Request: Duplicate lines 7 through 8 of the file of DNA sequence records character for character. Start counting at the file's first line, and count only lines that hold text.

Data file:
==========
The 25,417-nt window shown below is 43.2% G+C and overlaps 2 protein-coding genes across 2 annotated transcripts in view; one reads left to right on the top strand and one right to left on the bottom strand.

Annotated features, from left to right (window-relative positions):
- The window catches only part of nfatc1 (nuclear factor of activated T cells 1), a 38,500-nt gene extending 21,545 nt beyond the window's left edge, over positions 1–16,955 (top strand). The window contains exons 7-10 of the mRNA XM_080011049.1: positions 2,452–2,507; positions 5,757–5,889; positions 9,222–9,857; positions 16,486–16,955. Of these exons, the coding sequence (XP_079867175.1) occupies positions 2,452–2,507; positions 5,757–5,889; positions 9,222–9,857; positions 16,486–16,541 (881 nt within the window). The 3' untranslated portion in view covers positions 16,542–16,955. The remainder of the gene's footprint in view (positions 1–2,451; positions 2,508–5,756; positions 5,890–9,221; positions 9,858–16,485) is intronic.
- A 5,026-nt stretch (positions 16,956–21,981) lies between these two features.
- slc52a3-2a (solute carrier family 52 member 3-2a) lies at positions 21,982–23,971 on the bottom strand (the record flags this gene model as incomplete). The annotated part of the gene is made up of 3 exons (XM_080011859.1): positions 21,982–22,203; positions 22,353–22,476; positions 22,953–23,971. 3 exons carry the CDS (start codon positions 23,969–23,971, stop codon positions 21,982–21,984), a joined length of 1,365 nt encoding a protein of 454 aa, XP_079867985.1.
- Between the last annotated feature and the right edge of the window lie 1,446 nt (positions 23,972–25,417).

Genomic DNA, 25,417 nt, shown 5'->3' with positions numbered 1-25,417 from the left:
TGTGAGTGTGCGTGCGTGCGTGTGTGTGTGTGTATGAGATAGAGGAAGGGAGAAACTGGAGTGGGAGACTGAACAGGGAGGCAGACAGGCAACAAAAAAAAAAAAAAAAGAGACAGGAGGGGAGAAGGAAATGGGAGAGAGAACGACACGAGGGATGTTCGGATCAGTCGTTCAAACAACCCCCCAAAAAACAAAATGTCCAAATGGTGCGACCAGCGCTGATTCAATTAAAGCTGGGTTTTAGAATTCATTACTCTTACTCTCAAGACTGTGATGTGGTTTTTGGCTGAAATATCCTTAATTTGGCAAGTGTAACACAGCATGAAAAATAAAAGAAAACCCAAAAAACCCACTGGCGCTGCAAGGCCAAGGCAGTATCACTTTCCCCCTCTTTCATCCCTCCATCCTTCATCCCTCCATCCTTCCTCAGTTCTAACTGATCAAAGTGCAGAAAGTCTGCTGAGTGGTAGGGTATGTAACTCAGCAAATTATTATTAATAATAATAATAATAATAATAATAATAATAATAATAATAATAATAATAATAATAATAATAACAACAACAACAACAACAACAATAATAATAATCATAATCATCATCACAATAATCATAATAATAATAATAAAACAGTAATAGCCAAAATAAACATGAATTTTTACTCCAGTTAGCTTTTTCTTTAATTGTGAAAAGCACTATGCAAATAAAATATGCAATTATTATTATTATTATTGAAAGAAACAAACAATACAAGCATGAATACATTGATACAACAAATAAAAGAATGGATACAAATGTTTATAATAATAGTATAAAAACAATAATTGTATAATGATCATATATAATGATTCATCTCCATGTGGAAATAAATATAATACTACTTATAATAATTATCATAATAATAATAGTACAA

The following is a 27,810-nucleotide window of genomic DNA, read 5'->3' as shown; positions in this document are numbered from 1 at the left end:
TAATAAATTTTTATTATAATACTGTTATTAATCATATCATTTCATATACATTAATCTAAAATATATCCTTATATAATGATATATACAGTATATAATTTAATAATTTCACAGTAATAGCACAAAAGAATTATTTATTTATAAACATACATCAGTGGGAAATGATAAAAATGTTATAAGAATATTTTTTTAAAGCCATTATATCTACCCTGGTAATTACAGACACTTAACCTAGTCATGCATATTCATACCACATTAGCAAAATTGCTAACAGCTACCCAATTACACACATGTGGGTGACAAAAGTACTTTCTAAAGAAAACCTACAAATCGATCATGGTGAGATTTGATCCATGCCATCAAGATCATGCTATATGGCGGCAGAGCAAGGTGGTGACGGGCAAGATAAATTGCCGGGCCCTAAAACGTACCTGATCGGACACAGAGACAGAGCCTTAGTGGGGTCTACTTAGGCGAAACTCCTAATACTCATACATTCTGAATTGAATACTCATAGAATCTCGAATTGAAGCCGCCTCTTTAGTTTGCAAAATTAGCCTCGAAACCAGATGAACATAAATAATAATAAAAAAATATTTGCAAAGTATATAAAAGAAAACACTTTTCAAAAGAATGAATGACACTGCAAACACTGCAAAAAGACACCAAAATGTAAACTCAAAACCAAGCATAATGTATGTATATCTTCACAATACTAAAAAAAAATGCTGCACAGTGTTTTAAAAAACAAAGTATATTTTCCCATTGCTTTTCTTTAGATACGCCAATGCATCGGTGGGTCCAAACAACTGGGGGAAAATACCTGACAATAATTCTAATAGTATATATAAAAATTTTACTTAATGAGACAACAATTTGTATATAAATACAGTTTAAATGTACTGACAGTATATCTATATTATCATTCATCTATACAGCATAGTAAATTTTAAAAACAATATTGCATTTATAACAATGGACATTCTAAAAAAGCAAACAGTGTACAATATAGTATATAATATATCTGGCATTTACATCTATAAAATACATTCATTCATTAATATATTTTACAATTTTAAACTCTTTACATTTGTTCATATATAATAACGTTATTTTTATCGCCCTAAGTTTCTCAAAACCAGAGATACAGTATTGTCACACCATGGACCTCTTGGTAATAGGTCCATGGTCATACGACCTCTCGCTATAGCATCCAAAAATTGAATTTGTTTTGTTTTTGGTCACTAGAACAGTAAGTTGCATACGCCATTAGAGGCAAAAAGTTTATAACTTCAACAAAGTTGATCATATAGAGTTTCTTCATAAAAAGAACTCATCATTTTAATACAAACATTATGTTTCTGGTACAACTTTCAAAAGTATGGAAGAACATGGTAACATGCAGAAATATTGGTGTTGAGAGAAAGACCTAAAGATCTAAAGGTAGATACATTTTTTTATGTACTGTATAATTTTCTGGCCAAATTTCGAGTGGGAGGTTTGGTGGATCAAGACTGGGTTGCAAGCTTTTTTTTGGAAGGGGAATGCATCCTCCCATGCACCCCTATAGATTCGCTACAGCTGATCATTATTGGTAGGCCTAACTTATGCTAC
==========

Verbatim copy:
Genomic DNA, 25,417 nt, shown 5'->3' with positions numbered 1-25,417 from the left:
TGTGAGTGTGCGTGCGTGCGTGTGTGTGTGTGTATGAGATAGAGGAAGGGAGAAACTGGAGTGGGAGACTGAACAGGGAGGCAGACAGGCAACAAAAAAAAAAAAAAAAGAGACAGGAGGGGAGAAGGAAATGGGAGAGAGAACGACACGAGGGATGTTCGGATCAGTCGTTCAAACAACCCCCCAAAAAACAAAATGTCCAAATGGTGCGACCAGCGCTGATTCAATTAAAGCTGGGTTTTAGAATTCATTACTCTTACTCTCAAGACTGTGATGTGGTTTTTGGCTGAAATATCCTTAATTTGGCAAGTGTAACACAGCATGAAAAATAAAAGAAAACCCAAAAAACCCACTGGCGCTGCAAGGCCAAGGCAGTATCACTTTCCCCCTCTTTCATCCCTCCATCCTTCATCCCTCCATCCTTCCTCAGTTCTAACTGATCAAAGTGCAGAAAGTCTGCTGAGTGGTAGGGTATGTAACTCAGCAAATTATTATTAATAATAATAATAATAATAATAATAATAATAATAATAATAATAATAATAATAATAATAATAACAACAACAACAACAACAACAATAATAATAATCATAATCATCATCACAATAATCATAATAATAATAATAAAACAGTAATAGCCAAAATAAACATGAATTTTTACTCCAGTTAGCTTTTTCTTTAATTGTGAAAAGCACTATGCAAATAAAATATGCAATTATTATTATTATTATTGAAAGAAACAAACAATACAAGCATGAATACATTGATACAACAAATAAAAGAATGGATACAAATGTTTATAATAATAGTATAAAAACAATAATTGTATAATGATCATATATAATGATTCATCTCCATGTGGAAATAAATATAATACTACTTATAATAATTATCATAATAATAATAGTACAA